During their conversation, Ma touches on a number of other issues impacting Californians. She covers a new law that will ensure local governments get sales tax from Amazon, the growing need for senior housing, a plan to help city governments stay on top of their finances, California’s controversial proposition 13, and much more.
Watch — Financial Policy and Sustainability with California State Treasurer Fiona Ma
A lot has changed since the attacks of September 11, 2001. The Department of Homeland Security was created to safeguard the country against terrorism and other threats. As the former head of the agency, Janet Napolitano says we are now safer in many ways. She says it would be nearly impossible for someone to orchestrate another 9/11 style attack using planes as weapons. But, there are other threats to the homeland today, some of which are not getting the attention she believes they deserve.
In a recent talk at UC Berkeley’s Goldman School of Public Policy, Napolitano spoke about her time at DHS, and her new book, “How Safe Are We?: Homeland Security Since 9/11.” She says there are three main risks to the safety of Americans: climate change, cyber-attacks, and gun violence. Napolitano says while climate change might not seem like a priority for DHS, it is increasing threats from deadly storms, drought, wildfires and rising sea levels in the US. And, it’s contributing to drought and devastation around the world which can create environments where extremism can take hold.
Napolitano says while there are several serious threats that need to be addressed, the main focus of the current administration – the southern border – is not one of them. As the former governor of Arizona, Napolitano is well-versed in border issues. She agrees that there are problems that need to be addressed, but disagrees with the methods President Trump has proposed. She advocates for increasing technology between ports of entry, and beefing up security at the ports to combat human and drug trafficking. As for the increase of migrants coming from Central America, Napolitano says it’s a crisis we can get through, but not something we can stop with the harsh treatment of asylum-seekers. She points to Colombia as an example of how the US can help restore public institutions in countries like Honduras and El Salvador, and remove the motivation for people to flee.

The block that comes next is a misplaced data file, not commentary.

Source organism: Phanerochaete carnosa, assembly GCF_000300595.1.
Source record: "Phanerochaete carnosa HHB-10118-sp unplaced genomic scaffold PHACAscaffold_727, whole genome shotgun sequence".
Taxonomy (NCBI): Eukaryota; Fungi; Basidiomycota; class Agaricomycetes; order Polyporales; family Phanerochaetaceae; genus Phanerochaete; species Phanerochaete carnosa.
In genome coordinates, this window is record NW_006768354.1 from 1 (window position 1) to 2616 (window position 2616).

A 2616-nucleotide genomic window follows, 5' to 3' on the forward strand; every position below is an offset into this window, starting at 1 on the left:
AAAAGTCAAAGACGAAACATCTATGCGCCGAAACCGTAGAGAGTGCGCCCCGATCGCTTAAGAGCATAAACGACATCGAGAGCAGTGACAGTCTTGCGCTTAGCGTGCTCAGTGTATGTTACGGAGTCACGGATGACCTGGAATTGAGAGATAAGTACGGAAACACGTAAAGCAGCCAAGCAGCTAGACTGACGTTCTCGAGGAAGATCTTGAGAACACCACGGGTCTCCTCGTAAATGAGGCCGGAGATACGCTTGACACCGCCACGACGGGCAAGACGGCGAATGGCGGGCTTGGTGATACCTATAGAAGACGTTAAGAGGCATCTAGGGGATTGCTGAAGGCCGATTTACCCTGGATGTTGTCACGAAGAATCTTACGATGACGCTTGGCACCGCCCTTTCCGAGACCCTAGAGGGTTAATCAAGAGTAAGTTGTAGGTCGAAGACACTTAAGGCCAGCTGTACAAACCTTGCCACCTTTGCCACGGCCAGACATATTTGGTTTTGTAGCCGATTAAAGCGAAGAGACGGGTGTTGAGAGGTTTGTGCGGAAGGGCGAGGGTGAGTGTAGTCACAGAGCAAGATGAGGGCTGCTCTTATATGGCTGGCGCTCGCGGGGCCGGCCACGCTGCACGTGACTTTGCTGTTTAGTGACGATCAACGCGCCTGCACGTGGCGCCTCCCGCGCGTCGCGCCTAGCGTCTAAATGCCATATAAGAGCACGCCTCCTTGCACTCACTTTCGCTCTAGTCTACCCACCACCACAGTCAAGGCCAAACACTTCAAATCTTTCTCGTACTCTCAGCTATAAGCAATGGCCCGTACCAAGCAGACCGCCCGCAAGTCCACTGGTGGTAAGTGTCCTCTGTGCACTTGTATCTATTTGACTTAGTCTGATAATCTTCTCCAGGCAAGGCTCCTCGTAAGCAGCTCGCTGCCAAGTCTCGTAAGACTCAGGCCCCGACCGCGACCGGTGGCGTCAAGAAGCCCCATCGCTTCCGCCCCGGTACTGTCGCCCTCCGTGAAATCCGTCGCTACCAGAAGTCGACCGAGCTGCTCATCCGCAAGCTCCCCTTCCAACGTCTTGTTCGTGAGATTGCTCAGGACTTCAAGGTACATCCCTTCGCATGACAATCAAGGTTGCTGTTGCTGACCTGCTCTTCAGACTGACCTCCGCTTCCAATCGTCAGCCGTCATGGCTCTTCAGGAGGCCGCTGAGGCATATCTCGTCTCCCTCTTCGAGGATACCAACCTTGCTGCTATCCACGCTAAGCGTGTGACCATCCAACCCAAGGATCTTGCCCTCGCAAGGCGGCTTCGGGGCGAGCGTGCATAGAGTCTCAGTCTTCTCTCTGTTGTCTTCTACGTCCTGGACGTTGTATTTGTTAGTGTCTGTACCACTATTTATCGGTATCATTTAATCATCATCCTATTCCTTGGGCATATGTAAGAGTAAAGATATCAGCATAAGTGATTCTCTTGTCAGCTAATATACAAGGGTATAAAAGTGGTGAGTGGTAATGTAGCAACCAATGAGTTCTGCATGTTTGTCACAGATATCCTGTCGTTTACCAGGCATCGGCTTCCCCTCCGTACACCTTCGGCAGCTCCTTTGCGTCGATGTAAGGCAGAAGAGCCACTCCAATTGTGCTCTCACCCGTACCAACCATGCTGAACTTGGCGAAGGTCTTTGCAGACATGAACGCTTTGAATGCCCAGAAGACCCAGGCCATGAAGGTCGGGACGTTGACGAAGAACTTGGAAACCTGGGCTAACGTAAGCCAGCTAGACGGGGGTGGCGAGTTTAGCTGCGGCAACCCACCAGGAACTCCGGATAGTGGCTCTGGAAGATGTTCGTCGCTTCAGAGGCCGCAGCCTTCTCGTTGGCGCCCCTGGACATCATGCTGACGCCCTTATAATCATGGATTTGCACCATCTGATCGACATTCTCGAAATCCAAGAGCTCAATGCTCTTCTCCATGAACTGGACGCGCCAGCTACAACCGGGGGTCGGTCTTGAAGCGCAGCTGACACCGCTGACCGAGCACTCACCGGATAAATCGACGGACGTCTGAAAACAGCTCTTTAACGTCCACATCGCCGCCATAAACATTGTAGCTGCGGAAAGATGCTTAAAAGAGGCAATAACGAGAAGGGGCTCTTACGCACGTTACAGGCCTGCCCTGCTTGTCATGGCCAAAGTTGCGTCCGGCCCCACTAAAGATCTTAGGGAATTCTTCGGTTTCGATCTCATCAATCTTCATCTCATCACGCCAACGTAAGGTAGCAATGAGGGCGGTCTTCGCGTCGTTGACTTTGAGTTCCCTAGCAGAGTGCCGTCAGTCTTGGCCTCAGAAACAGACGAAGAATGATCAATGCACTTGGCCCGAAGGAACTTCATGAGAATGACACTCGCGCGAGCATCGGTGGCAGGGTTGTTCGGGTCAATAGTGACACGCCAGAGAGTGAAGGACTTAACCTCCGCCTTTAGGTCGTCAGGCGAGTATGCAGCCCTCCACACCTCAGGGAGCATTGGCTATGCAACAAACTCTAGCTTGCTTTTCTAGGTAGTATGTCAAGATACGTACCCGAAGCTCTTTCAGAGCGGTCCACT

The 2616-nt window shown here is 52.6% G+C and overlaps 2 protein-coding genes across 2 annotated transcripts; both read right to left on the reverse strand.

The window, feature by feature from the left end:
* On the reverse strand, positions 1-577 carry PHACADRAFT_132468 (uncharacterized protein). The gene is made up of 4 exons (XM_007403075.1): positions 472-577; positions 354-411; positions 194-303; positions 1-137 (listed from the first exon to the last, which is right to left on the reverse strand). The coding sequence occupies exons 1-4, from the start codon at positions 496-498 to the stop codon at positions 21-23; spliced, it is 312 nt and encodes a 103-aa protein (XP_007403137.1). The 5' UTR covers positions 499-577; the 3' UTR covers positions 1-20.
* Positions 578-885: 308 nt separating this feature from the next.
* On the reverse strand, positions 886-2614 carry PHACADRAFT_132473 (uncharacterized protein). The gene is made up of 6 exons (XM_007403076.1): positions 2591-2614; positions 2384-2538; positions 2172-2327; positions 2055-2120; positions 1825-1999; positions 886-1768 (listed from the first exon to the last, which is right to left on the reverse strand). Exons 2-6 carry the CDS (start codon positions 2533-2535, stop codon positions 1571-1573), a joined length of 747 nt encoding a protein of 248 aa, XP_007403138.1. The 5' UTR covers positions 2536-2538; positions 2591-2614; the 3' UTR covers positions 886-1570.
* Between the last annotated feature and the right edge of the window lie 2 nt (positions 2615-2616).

After her talk, Napolitano takes questions from students and moderator Orville Thomas on everything from how social media companies can combat hate speech, to whether President Trump has reached out for advice.
Watch — How Safe Are We? Janet Napolitano Discusses Homeland Security Since 9/11
There is a widely held belief that when designing public policy or legal systems, it makes the most sense to assume that all citizens are entirely self-interested and amoral. It’s a theory known as “homo economicus” or “economic man.” But, economist Samuel Bowles argues against that belief in his book The Moral Economy: Why Good Incentives are no Substitute for Good Citizens. Bowles laid out the case for his argument during a recent talk at UC Berkeley.
Bowles says there are two key reasons to move away from the economic man idea. First, he says polices that follow the paradigm can be self-fulling – making the assumption of universal amorality truer than it might otherwise be under different policies. Second, he argues that fines and rewards often do not work as intended.
The problem Bowles argues, is that incentives can “crowd out” otherwise altruistic motives people might have for any given action. He cites the classic example of a daycare that imposed a small fee for parents who showed up late. The result? Many more late parents. The thinking goes that the fee turned being late into a commodity rather than an inconsiderate action. Thus, the incentive backfired, and ended up having the opposite of its intended effect.
However, Bowles says incentives themselves are not to blame. He argues they can be designed in a such a way to encourage good civic behavior, while avoiding possible pitfalls. For example, when Ireland wanted to get rid of plastic bags, lawmakers imposed a small tax. But, they paired the tax with a huge media campaign about not trashing the Emerald Isle. Appealing to citizens better nature made the difference, and most shoppers stopped using plastic bags within weeks.
Watch — The Moral Economy: Why Good Incentives are No Substitute for Good Citizens